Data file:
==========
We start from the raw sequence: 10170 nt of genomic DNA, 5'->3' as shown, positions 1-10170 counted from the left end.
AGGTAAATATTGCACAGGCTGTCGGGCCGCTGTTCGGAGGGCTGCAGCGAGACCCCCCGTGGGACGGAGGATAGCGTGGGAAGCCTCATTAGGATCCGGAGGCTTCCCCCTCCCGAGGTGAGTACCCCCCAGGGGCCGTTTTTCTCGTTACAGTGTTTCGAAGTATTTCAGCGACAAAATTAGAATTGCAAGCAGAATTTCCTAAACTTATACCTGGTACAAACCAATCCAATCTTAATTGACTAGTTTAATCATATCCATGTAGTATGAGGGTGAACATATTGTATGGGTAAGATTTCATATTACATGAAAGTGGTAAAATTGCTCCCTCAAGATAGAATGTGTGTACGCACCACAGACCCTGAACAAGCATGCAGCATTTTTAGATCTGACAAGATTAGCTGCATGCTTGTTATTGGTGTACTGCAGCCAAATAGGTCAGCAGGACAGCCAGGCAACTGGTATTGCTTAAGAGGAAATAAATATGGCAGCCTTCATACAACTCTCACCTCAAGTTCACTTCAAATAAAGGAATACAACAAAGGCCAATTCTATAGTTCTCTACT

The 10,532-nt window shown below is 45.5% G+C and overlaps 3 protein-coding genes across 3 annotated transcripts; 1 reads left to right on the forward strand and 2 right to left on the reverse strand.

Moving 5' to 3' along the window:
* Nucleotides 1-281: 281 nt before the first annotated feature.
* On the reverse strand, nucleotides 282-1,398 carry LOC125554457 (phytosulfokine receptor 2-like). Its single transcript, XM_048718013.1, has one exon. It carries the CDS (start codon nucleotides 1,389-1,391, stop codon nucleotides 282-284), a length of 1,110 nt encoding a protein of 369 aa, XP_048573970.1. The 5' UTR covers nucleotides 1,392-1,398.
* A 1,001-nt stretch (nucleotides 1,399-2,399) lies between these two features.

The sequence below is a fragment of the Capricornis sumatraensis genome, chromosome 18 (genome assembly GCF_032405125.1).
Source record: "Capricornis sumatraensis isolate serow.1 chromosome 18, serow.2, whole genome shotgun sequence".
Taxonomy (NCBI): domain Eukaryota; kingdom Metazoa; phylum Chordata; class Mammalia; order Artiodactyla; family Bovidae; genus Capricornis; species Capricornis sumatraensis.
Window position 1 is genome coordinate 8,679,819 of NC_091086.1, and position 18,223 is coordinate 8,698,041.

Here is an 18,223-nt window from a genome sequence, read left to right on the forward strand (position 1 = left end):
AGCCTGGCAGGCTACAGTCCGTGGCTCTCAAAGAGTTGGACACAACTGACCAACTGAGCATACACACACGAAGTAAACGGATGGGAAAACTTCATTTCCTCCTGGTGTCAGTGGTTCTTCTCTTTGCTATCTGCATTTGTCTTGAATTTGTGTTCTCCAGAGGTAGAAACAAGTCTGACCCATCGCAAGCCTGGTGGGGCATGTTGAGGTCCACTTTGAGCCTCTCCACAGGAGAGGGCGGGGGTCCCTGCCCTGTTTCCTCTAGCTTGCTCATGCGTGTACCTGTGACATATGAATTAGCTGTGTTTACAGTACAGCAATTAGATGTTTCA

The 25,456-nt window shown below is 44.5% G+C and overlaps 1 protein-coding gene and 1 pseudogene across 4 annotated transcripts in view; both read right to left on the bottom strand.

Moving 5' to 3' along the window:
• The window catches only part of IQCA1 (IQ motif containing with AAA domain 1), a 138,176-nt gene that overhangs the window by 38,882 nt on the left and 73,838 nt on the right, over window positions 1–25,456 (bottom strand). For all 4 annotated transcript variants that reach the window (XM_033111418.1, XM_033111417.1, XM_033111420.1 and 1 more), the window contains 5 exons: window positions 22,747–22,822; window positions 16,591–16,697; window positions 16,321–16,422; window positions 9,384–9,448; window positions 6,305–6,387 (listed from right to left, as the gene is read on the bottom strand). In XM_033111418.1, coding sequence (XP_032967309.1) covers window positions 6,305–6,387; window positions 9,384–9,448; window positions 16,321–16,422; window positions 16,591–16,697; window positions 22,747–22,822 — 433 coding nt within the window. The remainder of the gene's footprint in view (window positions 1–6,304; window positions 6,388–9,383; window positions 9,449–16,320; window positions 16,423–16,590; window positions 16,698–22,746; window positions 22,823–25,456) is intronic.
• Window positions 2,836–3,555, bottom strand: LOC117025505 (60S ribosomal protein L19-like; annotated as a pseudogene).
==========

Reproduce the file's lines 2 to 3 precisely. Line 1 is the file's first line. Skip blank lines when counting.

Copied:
AGGTAAATATTGCACAGGCTGTCGGGCCGCTGTTCGGAGGGCTGCAGCGAGACCCCCCGTGGGACGGAGGATAGCGTGGGAAGCCTCATTAGGATCCGGAGGCTTCCCCCTCCCGAGGTGAGTACCCCCCAGGGGCCGTTTTTCTCGTTACAGTGTTTCGAAGTATTTCAGCGACAAAATTAGAATTGCAAGCAGAATTTCCTAAACTTATACCTGGTACAAACCAATCCAATCTTAATTGACTAGTTTAATCATATCCATGTAGTATGAGGGTGAACATATTGTATGGGTAAGATTTCATATTACATGAAAGTGGTAAAATTGCTCCCTCAAGATAGAATGTGTGTACGCACCACAGACCCTGAACAAGCATGCAGCATTTTTAGATCTGACAAGATTAGCTGCATGCTTGTTATTGGTGTACTGCAGCCAAATAGGTCAGCAGGACAGCCAGGCAACTGGTATTGCTTAAGAGGAAATAAATATGGCAGCCTTCATACAACTCTCACCTCAAGTTCACTTCAAATAAAGGAATACAACAAAGGCCAATTCTATAGTTCTCTACT

The 10,532-nt window shown below is 45.5% G+C and overlaps 3 protein-coding genes across 3 annotated transcripts; 1 reads left to right on the forward strand and 2 right to left on the reverse strand.